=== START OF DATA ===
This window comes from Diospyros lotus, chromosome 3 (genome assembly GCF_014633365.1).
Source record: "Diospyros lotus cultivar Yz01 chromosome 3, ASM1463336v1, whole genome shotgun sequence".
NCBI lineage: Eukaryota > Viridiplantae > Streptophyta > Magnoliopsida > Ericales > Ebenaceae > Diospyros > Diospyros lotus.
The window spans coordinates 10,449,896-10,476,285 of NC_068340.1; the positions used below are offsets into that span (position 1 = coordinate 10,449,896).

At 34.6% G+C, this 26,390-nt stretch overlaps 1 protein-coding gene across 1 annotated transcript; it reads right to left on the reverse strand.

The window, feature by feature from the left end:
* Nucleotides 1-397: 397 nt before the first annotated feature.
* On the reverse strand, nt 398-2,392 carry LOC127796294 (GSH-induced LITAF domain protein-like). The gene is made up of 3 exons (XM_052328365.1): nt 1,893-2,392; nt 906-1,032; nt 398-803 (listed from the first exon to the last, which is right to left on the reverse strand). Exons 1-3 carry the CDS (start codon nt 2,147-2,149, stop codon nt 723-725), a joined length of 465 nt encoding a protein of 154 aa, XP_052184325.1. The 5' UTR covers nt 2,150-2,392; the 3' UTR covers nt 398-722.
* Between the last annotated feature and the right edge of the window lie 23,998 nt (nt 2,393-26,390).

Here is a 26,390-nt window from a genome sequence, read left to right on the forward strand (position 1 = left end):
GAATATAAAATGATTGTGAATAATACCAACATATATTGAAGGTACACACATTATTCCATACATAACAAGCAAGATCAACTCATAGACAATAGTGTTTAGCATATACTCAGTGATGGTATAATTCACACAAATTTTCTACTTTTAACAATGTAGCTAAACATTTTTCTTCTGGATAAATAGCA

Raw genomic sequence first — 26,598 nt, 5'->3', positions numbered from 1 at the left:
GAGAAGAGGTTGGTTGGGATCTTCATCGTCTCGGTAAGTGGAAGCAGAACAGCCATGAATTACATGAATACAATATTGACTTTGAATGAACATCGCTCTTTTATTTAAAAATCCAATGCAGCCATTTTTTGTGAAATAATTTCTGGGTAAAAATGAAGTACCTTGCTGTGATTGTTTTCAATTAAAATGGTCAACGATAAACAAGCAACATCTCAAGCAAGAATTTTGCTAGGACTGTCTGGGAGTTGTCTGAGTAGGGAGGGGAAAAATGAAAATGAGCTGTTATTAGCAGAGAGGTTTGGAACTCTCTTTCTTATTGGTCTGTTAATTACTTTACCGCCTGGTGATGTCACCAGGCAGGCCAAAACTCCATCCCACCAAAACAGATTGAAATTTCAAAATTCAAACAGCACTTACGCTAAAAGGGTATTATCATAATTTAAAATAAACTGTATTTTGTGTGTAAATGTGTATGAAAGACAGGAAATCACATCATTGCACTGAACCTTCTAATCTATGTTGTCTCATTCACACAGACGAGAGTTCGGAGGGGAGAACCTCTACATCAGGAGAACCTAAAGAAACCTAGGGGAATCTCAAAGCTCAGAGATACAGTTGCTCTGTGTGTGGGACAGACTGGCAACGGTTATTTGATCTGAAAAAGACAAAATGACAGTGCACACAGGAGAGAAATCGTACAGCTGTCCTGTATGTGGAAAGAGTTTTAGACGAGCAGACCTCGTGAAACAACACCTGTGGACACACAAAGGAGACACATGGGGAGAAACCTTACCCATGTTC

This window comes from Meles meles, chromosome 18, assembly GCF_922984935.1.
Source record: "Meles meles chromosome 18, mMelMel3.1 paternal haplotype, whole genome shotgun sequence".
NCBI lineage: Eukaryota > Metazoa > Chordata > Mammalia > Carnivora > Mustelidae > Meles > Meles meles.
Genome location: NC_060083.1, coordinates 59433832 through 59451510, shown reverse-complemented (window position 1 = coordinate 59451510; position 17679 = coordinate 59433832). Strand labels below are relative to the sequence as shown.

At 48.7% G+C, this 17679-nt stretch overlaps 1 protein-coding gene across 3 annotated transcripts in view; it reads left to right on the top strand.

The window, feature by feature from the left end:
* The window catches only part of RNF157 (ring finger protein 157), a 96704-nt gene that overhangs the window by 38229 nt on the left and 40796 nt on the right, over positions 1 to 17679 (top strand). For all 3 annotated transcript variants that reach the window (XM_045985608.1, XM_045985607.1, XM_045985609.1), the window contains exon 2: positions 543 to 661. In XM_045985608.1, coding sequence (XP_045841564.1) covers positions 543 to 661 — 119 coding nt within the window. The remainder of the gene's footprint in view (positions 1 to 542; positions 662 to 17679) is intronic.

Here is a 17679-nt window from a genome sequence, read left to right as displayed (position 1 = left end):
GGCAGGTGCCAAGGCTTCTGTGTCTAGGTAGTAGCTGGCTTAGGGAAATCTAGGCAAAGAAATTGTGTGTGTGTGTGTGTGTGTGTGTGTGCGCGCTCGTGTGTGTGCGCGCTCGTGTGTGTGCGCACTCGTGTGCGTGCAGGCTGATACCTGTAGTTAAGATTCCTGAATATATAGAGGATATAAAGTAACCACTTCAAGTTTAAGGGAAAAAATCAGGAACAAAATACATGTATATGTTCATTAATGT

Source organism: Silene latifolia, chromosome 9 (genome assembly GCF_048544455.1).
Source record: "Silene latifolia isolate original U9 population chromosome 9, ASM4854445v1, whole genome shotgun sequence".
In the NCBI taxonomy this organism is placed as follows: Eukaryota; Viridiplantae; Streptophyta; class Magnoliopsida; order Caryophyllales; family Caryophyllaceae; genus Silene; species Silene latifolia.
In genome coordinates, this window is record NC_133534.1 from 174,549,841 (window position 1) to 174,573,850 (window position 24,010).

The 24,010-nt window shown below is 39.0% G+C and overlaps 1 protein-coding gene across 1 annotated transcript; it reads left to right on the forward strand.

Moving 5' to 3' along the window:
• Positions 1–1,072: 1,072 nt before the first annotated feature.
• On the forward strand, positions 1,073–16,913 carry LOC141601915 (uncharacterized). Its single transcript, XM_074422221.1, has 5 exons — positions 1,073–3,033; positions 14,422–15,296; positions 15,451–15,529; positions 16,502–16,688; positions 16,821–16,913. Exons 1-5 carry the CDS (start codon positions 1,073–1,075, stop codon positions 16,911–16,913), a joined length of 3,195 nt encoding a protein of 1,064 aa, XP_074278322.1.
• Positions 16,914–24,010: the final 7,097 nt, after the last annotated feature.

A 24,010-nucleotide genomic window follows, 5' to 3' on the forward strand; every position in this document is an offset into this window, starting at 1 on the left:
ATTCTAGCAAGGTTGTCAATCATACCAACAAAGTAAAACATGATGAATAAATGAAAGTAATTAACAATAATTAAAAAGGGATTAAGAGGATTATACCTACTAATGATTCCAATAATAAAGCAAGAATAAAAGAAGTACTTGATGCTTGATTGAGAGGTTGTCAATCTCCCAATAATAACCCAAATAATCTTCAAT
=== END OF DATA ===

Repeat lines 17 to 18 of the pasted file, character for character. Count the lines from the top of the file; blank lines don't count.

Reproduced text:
Genome location: NC_060083.1, coordinates 59433832 through 59451510, shown reverse-complemented (window position 1 = coordinate 59451510; position 17679 = coordinate 59433832). Strand labels below are relative to the sequence as shown.

At 48.7% G+C, this 17679-nt stretch overlaps 1 protein-coding gene across 3 annotated transcripts in view; it reads left to right on the top strand.